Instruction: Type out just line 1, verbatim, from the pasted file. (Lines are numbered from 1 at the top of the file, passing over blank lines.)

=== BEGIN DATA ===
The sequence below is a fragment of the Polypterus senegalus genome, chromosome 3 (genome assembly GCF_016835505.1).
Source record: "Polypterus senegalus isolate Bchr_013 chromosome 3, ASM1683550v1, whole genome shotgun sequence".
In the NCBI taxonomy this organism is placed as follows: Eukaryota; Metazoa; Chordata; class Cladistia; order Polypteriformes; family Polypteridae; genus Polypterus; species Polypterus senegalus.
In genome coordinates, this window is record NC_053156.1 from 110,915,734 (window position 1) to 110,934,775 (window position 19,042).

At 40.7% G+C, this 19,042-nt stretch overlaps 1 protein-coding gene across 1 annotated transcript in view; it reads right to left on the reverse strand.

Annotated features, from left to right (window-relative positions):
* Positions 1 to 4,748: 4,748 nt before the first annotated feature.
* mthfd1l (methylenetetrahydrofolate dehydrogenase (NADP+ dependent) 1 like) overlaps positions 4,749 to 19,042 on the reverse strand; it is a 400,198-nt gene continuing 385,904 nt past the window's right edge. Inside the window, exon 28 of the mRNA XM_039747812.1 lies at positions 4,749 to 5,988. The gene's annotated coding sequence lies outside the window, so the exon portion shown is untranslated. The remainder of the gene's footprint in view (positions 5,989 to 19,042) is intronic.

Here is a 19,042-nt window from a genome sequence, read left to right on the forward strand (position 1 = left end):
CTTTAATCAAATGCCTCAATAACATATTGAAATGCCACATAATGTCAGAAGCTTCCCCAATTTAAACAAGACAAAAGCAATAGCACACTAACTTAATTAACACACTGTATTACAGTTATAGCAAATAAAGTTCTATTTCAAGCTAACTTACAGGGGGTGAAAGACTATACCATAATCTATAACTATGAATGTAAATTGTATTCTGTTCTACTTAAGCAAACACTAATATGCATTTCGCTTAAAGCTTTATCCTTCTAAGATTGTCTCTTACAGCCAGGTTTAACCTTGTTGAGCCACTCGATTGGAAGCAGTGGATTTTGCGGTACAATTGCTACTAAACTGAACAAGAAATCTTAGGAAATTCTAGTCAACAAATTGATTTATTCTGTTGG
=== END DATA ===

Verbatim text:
The sequence below is a fragment of the Polypterus senegalus genome, chromosome 3 (genome assembly GCF_016835505.1).